Like all containers, My Knox lists what you can do inside it and what apps you can run. That's because apps need to support the policy restrictions used by the container's management server.
Android lets you run multiple copies of the same app, so you can have, say, Email in both your personal and business workspaces, each accessing different email accounts. Of course, that means you won't get the badge for new work emails on the Email app in your personal workspace.
But you will see all your email in the Notifications tray, with a lock icon representing those in the My Knox container -- if you enable the Quick Mode Change option in the Knox Settings app. If you tap a notification for an item in the workspace you're not currently using, you're switched to that workspace, and a password is requested if you haven't used that container in a while (you define that period in preferences).
The newest version of My Knox (released on Feb. 20) is open to running at Play Store apps, and when you install it you can choose to move already installed apps into the container. You can also install apps from Samsung's own app store. The previous version of My Knox supported a much smaller selection of apps.
The gotchas of using My Knox
The My Knox app runs in only a handful of Android devices, all from Samsung: the Galaxy S6, S6 Edge, S5, Note 4, A5, A3, and E5, as well as the forthcoming Galaxy A7 and E7. (The A and E series are aimed mainly at Asian markets, but can be had in some Western countries as well.) Even if you like the idea of My Knox, you probably can't use it.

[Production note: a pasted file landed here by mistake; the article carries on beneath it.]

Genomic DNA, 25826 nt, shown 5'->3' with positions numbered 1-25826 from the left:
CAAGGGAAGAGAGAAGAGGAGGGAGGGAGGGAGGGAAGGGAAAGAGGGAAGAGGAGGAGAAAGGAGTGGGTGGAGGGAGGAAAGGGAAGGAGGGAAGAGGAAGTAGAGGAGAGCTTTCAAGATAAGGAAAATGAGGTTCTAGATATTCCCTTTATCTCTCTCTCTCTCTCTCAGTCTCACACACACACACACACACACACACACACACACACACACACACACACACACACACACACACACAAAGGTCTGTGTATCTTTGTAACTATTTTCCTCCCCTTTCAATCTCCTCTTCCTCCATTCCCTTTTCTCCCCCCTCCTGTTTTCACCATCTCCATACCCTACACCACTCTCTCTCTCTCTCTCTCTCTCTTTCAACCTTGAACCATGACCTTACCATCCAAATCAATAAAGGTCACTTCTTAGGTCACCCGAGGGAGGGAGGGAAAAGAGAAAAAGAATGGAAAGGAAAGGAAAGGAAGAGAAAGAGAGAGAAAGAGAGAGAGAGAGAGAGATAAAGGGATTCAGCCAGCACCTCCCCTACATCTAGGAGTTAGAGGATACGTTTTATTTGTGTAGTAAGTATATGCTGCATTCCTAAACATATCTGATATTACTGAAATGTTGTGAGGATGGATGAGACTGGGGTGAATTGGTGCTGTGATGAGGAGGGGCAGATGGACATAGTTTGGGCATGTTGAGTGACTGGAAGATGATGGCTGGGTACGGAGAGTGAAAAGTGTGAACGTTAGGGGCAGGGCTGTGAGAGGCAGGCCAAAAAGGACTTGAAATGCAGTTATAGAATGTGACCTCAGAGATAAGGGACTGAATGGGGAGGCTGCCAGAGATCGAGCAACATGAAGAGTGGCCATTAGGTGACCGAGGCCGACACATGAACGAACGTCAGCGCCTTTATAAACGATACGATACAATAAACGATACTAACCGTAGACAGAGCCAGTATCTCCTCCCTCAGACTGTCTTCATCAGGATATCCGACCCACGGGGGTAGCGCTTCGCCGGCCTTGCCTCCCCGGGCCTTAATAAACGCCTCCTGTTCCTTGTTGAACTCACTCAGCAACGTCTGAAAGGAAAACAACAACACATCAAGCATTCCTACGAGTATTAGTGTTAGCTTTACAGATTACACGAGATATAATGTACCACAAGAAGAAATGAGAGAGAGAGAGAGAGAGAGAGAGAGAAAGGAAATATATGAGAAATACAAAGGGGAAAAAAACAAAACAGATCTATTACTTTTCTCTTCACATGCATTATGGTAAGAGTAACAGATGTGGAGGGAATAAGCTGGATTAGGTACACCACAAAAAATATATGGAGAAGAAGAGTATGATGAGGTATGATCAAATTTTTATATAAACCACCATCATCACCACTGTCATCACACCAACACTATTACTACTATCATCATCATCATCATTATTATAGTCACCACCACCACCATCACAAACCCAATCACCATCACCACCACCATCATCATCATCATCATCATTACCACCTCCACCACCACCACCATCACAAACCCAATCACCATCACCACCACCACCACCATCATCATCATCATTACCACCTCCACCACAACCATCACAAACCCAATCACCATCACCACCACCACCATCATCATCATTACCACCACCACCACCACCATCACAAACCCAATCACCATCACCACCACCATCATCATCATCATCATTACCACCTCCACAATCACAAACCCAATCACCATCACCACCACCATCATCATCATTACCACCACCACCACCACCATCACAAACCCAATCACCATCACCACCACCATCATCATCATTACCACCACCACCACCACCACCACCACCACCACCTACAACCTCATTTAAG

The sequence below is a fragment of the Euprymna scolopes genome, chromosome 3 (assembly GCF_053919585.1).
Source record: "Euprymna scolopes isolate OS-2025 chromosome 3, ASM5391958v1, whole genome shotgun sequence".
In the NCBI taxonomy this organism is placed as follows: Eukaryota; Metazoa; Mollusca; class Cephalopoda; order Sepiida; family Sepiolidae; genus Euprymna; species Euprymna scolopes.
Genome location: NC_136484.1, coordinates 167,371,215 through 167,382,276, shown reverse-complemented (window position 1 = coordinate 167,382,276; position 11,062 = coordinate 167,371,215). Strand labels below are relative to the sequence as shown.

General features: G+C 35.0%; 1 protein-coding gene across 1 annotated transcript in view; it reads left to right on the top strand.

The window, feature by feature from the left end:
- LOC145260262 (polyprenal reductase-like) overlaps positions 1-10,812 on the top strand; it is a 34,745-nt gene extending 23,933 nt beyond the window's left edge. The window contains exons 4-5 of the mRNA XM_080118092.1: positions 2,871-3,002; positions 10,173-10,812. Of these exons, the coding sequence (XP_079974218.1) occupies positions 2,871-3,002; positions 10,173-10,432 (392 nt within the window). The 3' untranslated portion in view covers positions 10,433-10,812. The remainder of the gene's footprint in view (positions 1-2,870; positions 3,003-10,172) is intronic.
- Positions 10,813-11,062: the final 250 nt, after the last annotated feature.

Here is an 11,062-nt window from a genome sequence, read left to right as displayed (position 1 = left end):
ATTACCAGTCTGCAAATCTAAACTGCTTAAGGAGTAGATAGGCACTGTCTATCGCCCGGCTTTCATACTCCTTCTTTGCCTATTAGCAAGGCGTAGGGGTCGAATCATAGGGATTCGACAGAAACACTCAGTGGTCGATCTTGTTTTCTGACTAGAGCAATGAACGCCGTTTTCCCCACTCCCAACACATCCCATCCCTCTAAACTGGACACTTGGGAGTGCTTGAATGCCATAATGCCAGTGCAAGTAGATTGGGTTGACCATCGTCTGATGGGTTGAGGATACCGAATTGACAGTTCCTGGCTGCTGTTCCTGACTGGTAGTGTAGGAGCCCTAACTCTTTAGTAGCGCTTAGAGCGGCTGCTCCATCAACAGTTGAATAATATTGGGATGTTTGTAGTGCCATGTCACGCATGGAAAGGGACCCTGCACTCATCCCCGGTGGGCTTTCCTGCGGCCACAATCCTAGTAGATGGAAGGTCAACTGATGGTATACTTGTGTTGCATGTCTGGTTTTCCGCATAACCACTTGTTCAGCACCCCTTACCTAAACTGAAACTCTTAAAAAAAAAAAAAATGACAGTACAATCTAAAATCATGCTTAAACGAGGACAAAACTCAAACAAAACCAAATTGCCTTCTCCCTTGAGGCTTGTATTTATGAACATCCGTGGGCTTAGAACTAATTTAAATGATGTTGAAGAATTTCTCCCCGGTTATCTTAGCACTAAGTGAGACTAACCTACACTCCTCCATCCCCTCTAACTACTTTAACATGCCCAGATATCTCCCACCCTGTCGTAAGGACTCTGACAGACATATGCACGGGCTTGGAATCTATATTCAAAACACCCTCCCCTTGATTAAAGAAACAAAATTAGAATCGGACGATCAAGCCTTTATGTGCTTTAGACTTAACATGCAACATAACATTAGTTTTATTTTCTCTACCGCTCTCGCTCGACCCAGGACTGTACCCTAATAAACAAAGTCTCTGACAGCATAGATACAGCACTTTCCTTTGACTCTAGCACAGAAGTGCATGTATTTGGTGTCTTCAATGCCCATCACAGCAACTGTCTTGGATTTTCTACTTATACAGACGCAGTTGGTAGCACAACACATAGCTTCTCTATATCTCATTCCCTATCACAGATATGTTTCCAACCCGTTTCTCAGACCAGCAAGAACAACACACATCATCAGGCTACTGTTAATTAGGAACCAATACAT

Because My Knox is a container, it restricts what you can do in that container, not only contain IT's reach within it. For example, you can't copy or cut text to paste into your personal workspace's apps. You can't even take a screenshot of anything in the work container.
Also, there are no tools for setting the policies imposed by My Knox -- not even from the My Knox management website. (That website, by the way, isn't designed for use on smartphones, a bizarre omission for a smartphone maker.) Samsung says it has no plans to let users configure My Knox policies.
If your company uses Samsung's Knox EMM mobile management server or has an MDM server that supports Knox (very few do, though most major MDM providers have been saying since last year that they intend to do so in the future), don't plan on connecting My Knox to that IT-managed server. It very likely won't work.
I tried to use Knox EMM to manage the My Knox workspace on a Galaxy Note 4, but the enrollment only partially completed. The reason, according to Samsung: "My Knox was already installed and Knox EMM is a separate product, so there are issues with coexistence." I can attest to that.
Unfortunately, this means that if you use My Knox to keep IT out of your personal workspace, you may have to uninstall it if your company gets around to making you use its container, even a Knox one.
Still, when the notion of workspaces comes up, it's almost entirely from the perspective of IT. My Knox shows another side to the "keep my data protected" coin.